Bigger electric bills coming in Hillsboro
Hillsboro residents will see a 1 cent per kilowatt-hour rate increase on their March electric bills after city council members voted unanimously Tuesday to approve an ordinance putting the rate into effect.
Base rates also will increase. The increases are designed to replenish the city’s utility fund, which had fallen to having only 28 days of cash on hand.
Residents now pay 12.95 cents per kWh plus a $12.10 a base charge. Base charges will increase to $14.50 for local residential customers and to $17 for commercial and out-of-town residential customers.
Main St. building
George Yang, owner of a building at 101 S. Main St. that has been on the council’s radar since September because of its leaking roof, has made improvements to the property, but whether the work is sufficient is not certain.
The front portion of the building last housed Quick Flick Video and Radio Shack. The back portion of the building houses Panda Kitchen.
The roof over the restaurant is not leaking, but the rest of the roof has leaked so badly that water has damaged the ground level of the building. It was ruled unsafe.
City administrator Matt Stiles told council members Tuesday that he was awaiting an inspection report from Mahaney Roofing.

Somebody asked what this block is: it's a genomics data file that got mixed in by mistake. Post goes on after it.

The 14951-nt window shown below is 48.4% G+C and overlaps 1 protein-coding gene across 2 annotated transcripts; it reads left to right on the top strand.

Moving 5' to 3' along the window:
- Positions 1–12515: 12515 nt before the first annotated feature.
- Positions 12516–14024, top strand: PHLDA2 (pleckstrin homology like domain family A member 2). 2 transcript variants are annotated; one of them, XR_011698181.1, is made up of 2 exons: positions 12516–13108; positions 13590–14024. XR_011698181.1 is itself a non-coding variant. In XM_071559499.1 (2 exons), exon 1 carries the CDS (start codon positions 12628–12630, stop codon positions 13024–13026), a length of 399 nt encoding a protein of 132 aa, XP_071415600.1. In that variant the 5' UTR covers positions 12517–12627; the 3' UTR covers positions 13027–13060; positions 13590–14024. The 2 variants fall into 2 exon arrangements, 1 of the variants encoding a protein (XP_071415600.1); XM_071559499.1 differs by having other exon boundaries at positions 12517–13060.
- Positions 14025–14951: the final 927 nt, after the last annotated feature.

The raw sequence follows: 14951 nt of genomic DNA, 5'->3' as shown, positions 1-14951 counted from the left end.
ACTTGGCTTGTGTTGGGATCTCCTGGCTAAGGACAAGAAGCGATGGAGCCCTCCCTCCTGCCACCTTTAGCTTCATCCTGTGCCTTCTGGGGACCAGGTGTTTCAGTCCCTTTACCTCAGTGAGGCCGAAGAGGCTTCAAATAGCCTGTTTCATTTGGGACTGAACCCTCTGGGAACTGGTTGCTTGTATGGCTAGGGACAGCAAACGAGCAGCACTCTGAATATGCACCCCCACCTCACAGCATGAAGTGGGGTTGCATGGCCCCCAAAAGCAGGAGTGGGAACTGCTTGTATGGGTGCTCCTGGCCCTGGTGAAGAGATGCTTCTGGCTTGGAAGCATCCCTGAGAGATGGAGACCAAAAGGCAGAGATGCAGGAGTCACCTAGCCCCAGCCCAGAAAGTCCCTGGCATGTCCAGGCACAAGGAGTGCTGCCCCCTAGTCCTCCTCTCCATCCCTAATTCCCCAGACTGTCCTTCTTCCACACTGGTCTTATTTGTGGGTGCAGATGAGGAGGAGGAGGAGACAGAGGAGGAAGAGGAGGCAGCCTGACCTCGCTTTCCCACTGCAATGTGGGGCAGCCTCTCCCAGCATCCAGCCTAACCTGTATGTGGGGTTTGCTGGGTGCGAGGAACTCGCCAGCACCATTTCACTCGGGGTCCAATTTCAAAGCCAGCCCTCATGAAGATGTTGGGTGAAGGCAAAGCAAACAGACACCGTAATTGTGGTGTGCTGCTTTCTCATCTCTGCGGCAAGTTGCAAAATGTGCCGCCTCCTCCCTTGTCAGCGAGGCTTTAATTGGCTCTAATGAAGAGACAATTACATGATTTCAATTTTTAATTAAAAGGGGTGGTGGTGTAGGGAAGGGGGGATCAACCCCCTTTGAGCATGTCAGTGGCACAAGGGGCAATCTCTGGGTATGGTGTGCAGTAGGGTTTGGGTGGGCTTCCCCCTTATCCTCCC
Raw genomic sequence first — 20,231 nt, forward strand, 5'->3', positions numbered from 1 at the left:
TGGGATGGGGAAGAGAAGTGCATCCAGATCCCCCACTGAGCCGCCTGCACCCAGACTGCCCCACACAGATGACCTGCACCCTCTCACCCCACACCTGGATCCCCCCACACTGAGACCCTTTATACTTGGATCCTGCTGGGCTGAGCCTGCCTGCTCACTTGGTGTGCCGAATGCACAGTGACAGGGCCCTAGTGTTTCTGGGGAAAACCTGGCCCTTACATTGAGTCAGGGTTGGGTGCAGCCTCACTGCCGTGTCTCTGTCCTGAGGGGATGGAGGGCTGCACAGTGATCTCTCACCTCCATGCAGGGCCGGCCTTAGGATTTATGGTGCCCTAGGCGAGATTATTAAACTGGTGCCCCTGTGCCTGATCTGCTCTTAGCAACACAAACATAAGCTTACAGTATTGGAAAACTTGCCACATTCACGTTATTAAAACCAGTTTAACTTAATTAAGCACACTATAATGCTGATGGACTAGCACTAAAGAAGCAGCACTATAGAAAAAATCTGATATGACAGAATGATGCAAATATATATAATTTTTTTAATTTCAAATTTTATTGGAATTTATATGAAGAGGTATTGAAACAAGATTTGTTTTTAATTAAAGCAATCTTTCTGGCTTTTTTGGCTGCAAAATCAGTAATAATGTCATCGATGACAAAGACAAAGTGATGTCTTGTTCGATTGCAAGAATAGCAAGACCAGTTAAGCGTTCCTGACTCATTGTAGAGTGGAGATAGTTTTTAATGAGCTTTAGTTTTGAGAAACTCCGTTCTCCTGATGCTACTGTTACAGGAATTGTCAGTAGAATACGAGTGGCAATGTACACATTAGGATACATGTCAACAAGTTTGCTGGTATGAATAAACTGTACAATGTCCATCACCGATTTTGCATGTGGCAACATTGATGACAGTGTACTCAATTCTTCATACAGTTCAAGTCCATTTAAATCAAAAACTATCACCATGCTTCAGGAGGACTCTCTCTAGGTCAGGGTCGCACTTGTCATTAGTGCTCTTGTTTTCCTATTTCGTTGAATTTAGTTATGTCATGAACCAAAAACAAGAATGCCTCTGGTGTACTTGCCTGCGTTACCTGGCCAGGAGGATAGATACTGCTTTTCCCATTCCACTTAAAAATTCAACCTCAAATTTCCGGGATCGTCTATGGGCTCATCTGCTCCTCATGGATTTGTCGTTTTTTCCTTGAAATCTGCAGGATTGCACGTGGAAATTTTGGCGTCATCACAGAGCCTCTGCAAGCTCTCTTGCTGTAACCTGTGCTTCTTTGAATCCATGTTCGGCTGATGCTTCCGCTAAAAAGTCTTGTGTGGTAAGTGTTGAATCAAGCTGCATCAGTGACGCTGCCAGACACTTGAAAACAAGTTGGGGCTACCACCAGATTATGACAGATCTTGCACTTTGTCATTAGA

If the work doesn’t meet building codes, the city could complete it and charge the building owner, Stiles said.
Kathy Gehring, who owns Kathy’s Floral Designs, 107 E Grand Ave., will get a designated parking spot in front of her business to make it easier and safer to load floral arrangements.
Many businesses have loading areas, but hers does not, Gehring told council member. She sometimes has to park across the street and walk back and forth to load arrangements.
During winter, when arrangements have to be wrapped in plastic to protect them, the wrapping makes it hard for her to see.
“Some of my arrangements, I have to get help from another person because they’re very heavy,” Gehring said. “What I would like is a designated parking spot in front of my shop, it would have my name on it, and it could be enforced.”
Stiles said he thought a designated stall with Gehring’s name on it might encourage other business owners to request the same. He recommended designating a loading and unloading spot instead.
Council members voted, however, to install a sign — to be paid for by Gehring — as she requested.